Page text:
- Student Life
As teachers reflect on how to best design or redesign their units, lessons, or courses, we encourage you to consider the following questions:
- How can I leverage digital platforms to provide learning experiences rich in engagement, social interaction, and feedback?
- Which key understandings, skills, and dispositions planned for on campus classes are transferable to a distance experience? How can I help my students construct their own understandings?
- What are the authentic, age-appropriate learning opportunities that have resulted from this emergency or crisis? Where might my students’ curiosity and motivation open other new possibilities?
- How can I design personalized learning experiences that address the needs of different types of learners?
- How will I assess student learning in meaningful ways?
- How can I help my students manage the worry, fear, or isolation they may be experiencing as a result of this emergency or crisis?
The transition to distance learning will not be simple or easy. Teachers will need to think differently about how to communicate, give instruction, and provide feedback; how to design lessons and assignments that are authentic and meaningful; and how to ensure students continue to collaborate and communicate with others. The ten guidelines provided below are intended to help teachers across all divisions reflect on challenges they’ll confront in shifting to distance learning.
1—Learn by Doing, Learn by Caring
Sage Ridge is built upon our Pillars and this crisis may cause your student’s to be anxious or worried. Before diving into the curriculum, take the time to assess your students’ physical, social, and emotional well-being. How are they doing? How are their families? Regularly check in with your students and their parents.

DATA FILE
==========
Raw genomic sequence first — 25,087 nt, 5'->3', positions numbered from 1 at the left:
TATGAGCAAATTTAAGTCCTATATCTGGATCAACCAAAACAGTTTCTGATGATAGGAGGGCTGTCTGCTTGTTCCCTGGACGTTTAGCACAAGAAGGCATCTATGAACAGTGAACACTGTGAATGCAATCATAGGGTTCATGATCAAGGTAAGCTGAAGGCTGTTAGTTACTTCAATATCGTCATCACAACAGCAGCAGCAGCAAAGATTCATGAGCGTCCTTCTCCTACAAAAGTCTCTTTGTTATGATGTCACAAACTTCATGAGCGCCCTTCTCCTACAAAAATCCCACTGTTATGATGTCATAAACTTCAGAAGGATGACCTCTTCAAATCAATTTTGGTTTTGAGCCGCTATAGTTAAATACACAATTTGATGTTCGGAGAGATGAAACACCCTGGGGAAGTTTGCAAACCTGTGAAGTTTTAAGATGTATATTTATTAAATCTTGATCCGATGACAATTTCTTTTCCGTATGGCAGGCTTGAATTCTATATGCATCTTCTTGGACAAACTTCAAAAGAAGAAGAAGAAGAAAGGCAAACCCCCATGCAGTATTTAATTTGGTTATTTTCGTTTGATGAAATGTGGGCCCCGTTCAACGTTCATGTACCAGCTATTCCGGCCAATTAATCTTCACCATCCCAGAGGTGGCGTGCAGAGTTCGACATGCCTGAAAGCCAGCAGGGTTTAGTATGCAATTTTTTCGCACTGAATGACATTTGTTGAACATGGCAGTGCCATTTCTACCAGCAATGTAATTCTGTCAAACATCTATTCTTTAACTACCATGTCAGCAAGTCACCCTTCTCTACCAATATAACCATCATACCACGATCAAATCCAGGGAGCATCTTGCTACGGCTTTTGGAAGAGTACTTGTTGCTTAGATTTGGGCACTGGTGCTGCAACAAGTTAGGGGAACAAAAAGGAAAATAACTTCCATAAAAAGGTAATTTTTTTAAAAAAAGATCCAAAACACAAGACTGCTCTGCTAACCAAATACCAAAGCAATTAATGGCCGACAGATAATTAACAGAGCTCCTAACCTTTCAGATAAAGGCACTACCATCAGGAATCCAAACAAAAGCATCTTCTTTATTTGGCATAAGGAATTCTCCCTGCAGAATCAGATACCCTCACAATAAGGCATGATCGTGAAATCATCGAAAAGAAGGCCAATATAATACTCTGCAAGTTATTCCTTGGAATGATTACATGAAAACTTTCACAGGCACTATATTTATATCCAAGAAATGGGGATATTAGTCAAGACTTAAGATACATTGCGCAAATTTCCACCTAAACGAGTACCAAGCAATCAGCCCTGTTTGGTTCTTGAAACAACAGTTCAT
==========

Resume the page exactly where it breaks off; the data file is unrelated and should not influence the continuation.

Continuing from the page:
2—Evaluate your students’ conditions for distance learning
While most students will have reliable online access at home and the necessary devices to shift to distance learning, others will not. Teachers should remember that each family’s circumstances will vary and they should avoid assumptions about limitations or restrictions students are facing. Ask your students and/or their parents to confirm their location; whether their online access is reliable; and what devices the student has at their disposal. Open a dialogue with families and avoid assumptions that all students’ circumstances are the same.
3—Stick with the familiar
Especially in the first weeks after moving to distance learning, teachers should continue using existing communication channels and systems. In other words, stick with what’s familiar to your students. Teachers should remember that while many students will thrive with distance learning, others will struggle. In the event that the school remains closed for a longer period of time, it may become necessary to explore new or different learning platforms that provide different experiences. In the beginning, stick with the familiar.
4—Less is more
One challenge confronting teachers will be how to best streamline content and elevate the most essential learning for students. In other words, teachers need to take a less-is-more perspective, including the pacing of lessons and assignments. It can also be hard to know exactly how long school closure might last, which makes longer-term planning difficult. In addition, most students will not be at their full learning capacity as they struggle to deal with this crisis situation.